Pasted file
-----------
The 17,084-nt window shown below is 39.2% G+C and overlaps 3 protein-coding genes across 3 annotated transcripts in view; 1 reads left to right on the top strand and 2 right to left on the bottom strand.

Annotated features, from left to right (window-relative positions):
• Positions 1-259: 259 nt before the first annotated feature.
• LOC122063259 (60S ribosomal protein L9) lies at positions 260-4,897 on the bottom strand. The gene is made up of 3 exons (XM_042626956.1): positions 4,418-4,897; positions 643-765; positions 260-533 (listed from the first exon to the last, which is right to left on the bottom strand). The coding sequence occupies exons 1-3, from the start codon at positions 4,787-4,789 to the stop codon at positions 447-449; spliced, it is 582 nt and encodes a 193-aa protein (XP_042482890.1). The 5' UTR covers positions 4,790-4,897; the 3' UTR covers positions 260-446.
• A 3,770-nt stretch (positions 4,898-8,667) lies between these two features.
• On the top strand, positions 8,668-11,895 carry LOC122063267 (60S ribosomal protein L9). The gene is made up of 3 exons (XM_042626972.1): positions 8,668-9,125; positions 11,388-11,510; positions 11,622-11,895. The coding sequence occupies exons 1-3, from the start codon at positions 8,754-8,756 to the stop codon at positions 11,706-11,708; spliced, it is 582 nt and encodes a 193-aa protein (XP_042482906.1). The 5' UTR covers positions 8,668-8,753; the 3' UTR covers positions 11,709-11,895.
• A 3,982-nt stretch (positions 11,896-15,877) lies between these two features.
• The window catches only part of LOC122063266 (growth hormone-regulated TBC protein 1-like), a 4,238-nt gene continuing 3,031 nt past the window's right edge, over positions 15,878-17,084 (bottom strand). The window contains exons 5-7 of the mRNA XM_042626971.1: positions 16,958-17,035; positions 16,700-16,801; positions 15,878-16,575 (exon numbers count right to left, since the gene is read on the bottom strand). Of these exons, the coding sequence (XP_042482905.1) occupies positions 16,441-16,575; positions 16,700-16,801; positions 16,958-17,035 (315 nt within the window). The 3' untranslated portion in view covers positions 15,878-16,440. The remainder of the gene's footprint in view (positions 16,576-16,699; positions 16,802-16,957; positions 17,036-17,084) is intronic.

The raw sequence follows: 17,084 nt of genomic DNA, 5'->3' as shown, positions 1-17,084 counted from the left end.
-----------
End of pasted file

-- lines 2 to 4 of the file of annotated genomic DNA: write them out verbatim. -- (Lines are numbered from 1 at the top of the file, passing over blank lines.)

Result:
Annotated features, from left to right (window-relative positions):
• Positions 1-259: 259 nt before the first annotated feature.
• LOC122063259 (60S ribosomal protein L9) lies at positions 260-4,897 on the bottom strand. The gene is made up of 3 exons (XM_042626956.1): positions 4,418-4,897; positions 643-765; positions 260-533 (listed from the first exon to the last, which is right to left on the bottom strand). The coding sequence occupies exons 1-3, from the start codon at positions 4,787-4,789 to the stop codon at positions 447-449; spliced, it is 582 nt and encodes a 193-aa protein (XP_042482890.1). The 5' UTR covers positions 4,790-4,897; the 3' UTR covers positions 260-446.